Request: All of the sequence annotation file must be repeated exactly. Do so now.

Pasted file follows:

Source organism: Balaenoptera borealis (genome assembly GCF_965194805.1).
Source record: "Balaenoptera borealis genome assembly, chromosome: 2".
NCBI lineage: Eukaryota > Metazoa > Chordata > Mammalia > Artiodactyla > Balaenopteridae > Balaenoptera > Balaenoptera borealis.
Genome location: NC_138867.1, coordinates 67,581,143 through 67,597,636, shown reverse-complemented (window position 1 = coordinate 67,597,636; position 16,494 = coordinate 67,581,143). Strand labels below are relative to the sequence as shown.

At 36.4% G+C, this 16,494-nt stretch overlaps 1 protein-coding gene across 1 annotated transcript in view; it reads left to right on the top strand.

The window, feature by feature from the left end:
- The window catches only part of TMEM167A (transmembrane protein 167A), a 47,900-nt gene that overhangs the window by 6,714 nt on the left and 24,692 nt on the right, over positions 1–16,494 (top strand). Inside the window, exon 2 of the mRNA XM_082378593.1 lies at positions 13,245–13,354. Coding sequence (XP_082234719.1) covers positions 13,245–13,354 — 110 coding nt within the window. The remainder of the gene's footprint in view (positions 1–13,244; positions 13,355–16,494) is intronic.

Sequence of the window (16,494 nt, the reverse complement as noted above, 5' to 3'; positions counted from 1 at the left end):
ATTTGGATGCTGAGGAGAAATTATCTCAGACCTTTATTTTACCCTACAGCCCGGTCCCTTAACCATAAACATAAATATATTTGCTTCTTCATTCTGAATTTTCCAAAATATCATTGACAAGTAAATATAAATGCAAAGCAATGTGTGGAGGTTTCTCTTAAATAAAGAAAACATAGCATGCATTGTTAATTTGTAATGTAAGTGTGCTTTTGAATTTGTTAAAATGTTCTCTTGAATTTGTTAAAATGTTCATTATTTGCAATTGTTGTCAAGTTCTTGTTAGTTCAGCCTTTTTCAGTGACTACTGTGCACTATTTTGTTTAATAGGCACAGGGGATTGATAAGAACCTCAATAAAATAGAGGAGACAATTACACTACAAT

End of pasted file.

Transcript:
Source organism: Balaenoptera borealis (genome assembly GCF_965194805.1).
Source record: "Balaenoptera borealis genome assembly, chromosome: 2".
NCBI lineage: Eukaryota > Metazoa > Chordata > Mammalia > Artiodactyla > Balaenopteridae > Balaenoptera > Balaenoptera borealis.
Genome location: NC_138867.1, coordinates 67,581,143 through 67,597,636, shown reverse-complemented (window position 1 = coordinate 67,597,636; position 16,494 = coordinate 67,581,143). Strand labels below are relative to the sequence as shown.

At 36.4% G+C, this 16,494-nt stretch overlaps 1 protein-coding gene across 1 annotated transcript in view; it reads left to right on the top strand.

The window, feature by feature from the left end:
- The window catches only part of TMEM167A (transmembrane protein 167A), a 47,900-nt gene that overhangs the window by 6,714 nt on the left and 24,692 nt on the right, over positions 1–16,494 (top strand). Inside the window, exon 2 of the mRNA XM_082378593.1 lies at positions 13,245–13,354. Coding sequence (XP_082234719.1) covers positions 13,245–13,354 — 110 coding nt within the window. The remainder of the gene's footprint in view (positions 1–13,244; positions 13,355–16,494) is intronic.

Sequence of the window (16,494 nt, the reverse complement as noted above, 5' to 3'; positions counted from 1 at the left end):
ATTTGGATGCTGAGGAGAAATTATCTCAGACCTTTATTTTACCCTACAGCCCGGTCCCTTAACCATAAACATAAATATATTTGCTTCTTCATTCTGAATTTTCCAAAATATCATTGACAAGTAAATATAAATGCAAAGCAATGTGTGGAGGTTTCTCTTAAATAAAGAAAACATAGCATGCATTGTTAATTTGTAATGTAAGTGTGCTTTTGAATTTGTTAAAATGTTCTCTTGAATTTGTTAAAATGTTCATTATTTGCAATTGTTGTCAAGTTCTTGTTAGTTCAGCCTTTTTCAGTGACTACTGTGCACTATTTTGTTTAATAGGCACAGGGGATTGATAAGAACCTCAATAAAATAGAGGAGACAATTACACTACAAT